The piloting of an aircraft is increasingly automated. It is performed by altering the orientations of movable surfaces (aerofoils, flaps, etc.) and altering the output of the engine or engines by way of actuators receiving position setpoints formulated by equipment termed “flight controls” so as to maintain the aircraft in a given attitude, prescribed by the pilot or by an automated facility.
The flight controls constitute, together with the actuators, a first level of equipment which is distinguished from the other levels by the fact that it involves flight equipment indispensable to the pilot for acting on the aerofoils, flaps and engines. This first level of flight equipment is often supplemented with a second and a third level of flight equipment which consist of an automatic pilot/flight director and of a flight management computer facilitating the pilot's task and which are distinguished from the first level of flight equipment by the fact that the pilot could, strictly speaking, do without them.
The automatic pilot/flight director facilitates the pilot's task in the following of setpoints for heading, altitude, speed, etc. It operates in two possible ways: “flight director” operation where it indicates to the pilot, by way of viewing screens, the commands to be given to the flight controls so as to follow a setpoint and “automatic pilot” operation where it acts additionally on the flight controls so as to automatically follow the parametrized setpoint.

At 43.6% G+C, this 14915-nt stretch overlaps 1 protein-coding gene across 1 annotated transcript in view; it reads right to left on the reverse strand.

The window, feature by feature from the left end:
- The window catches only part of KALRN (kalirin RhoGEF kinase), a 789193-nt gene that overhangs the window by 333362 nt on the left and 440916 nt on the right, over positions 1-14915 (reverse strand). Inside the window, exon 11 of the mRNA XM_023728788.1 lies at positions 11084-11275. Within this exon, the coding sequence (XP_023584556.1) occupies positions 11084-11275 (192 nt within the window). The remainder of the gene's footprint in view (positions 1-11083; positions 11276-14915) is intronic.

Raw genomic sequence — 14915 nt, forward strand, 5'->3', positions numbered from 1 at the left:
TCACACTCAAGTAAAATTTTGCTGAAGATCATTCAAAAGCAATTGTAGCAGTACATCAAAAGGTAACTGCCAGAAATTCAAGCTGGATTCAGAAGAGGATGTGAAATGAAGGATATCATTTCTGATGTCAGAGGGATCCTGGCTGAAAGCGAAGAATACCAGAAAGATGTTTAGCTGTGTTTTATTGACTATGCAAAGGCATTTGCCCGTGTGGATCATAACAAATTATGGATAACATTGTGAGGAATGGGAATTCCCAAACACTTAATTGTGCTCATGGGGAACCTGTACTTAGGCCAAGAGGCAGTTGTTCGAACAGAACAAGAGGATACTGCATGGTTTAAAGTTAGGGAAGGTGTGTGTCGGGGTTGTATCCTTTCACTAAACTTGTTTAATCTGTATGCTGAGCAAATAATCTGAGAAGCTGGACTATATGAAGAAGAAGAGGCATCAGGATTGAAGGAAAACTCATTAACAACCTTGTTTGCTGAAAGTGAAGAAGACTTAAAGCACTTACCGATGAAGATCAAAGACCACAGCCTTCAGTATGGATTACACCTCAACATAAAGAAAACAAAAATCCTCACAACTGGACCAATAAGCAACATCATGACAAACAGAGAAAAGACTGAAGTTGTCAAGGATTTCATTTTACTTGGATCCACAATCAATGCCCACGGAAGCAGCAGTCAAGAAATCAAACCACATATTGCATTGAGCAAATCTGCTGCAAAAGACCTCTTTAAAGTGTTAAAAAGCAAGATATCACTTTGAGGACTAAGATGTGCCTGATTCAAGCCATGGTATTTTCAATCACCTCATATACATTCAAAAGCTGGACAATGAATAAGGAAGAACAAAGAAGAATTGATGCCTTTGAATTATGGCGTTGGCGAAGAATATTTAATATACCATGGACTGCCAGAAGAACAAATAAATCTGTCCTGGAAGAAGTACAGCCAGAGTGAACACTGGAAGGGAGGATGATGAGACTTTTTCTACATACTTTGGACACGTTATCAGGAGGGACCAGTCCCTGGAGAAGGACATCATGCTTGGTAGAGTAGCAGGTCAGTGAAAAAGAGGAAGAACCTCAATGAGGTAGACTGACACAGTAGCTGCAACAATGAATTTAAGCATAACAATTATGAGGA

The flight management computer acts on the flight controls by way of the automatic pilot/flight director. It ensures various functions described in the ARINC 702 standard of December 1996 known by the name: “Advanced Flight Management Computer System”, including:
During an approach phase preceding a landing, an aircraft generally descends from its cruising altitude to an intermediate altitude where it holds a deceleration pattern in the course of which it consumes its inertia until it reaches a speed compatible with a landing and aligns itself with the axis of the destination landing runway, on a descent plan allowing its wheels to touch down at the runway entrance. The trajectory of the approach phase as well as the speeds of traversal of the various portions of this trajectory often form the subject of regulation termed the runway approach procedure defined by a series of waypoints which lead to the entrance of the chosen runway and which are associated with local flight constraints (altitudes, speed, etc.).